Rinsho Shinkeigaku (Clinical Neurology)

Educational Lecture 1

Correlation between EEG and neuroimaging

Shozo Tobimatsu, M.D., Ph. D.

Department of Clinical Neurophysiology, Neurological Institute, Faculty of Medicine, Graduate School of Medical Sciences, Kyushu University

The present state of knowledge of physiological mechanisms underlying nonepileptiform EEG abnormalities is reviewed to clarify the correlation between EEG and neuroimaging. Focal and widespread slow waves, background abnormalities, and bursts of rhythmic slow activity are discussed. EEG phenomena were correlated with lesion size, location, type (white matter vs. gray matter, high density vs. low density), and mass effect. Clinical and experimental accumulated over the past five decades suggest that polymorphic slow activity is generated in cerebral cortex by layers of pyramidal cells and is probably due to partial deafferentation from subcortical areas. Unilateral background activity changes are probably thalamic dysfunction, and bilateral paroxysmal slow activity is due to abnormal thalamocortical circuits combined with cortical pathology. Paroxysmal discharges indicate the presence of epilepsy with possible brain lesion(s). The EEG is a functional test and provides us complementary information to neuroimaging studies.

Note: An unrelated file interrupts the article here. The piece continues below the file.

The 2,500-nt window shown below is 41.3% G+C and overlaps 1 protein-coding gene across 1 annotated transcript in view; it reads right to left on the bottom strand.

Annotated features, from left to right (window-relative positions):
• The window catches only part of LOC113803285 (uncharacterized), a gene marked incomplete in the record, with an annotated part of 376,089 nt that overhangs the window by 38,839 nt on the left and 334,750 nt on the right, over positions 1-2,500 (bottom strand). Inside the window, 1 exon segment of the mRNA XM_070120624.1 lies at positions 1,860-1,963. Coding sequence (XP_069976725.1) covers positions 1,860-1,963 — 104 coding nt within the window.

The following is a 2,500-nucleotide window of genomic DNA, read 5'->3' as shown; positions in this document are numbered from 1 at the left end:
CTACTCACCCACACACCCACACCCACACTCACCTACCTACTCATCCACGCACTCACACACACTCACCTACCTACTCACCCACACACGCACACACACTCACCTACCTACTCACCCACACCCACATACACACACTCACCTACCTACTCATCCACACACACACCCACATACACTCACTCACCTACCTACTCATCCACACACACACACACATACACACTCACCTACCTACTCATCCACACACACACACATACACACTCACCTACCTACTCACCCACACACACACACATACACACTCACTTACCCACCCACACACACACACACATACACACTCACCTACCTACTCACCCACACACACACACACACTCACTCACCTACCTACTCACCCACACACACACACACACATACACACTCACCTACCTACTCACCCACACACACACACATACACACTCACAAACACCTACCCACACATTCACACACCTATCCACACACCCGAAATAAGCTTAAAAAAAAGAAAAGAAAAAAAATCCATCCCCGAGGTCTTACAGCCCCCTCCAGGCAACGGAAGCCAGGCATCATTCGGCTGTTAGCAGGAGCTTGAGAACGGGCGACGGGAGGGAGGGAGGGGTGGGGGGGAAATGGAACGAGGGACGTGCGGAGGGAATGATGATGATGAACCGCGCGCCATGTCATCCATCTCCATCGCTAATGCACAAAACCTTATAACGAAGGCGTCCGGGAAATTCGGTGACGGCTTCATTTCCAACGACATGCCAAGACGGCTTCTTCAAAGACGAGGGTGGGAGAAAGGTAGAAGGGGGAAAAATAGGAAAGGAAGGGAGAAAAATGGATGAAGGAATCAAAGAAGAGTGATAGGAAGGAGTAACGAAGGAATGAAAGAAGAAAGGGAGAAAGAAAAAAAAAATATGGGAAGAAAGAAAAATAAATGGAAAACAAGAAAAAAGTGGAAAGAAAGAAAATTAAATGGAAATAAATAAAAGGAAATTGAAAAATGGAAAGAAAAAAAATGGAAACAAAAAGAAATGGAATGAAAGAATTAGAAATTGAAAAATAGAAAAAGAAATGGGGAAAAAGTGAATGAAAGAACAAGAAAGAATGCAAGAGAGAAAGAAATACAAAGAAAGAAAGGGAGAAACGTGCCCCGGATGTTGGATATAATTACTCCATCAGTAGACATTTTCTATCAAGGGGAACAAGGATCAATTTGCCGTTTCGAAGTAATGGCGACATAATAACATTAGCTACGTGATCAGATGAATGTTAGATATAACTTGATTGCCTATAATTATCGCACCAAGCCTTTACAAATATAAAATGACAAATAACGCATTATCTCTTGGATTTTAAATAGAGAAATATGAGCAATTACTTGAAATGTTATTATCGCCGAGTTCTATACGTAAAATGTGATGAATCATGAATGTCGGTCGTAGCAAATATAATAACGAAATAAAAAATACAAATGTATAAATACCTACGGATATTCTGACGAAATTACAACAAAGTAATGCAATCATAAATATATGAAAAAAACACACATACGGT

Full Text of this Article in Japanese PDF (284K)

(CLINICA NEUROL, 52: 848|850, 2012)
key words: EEG, Neuroimaging, Focal slow waves, Polymorphic delta activity, Background activity

(Received: 23-May-12)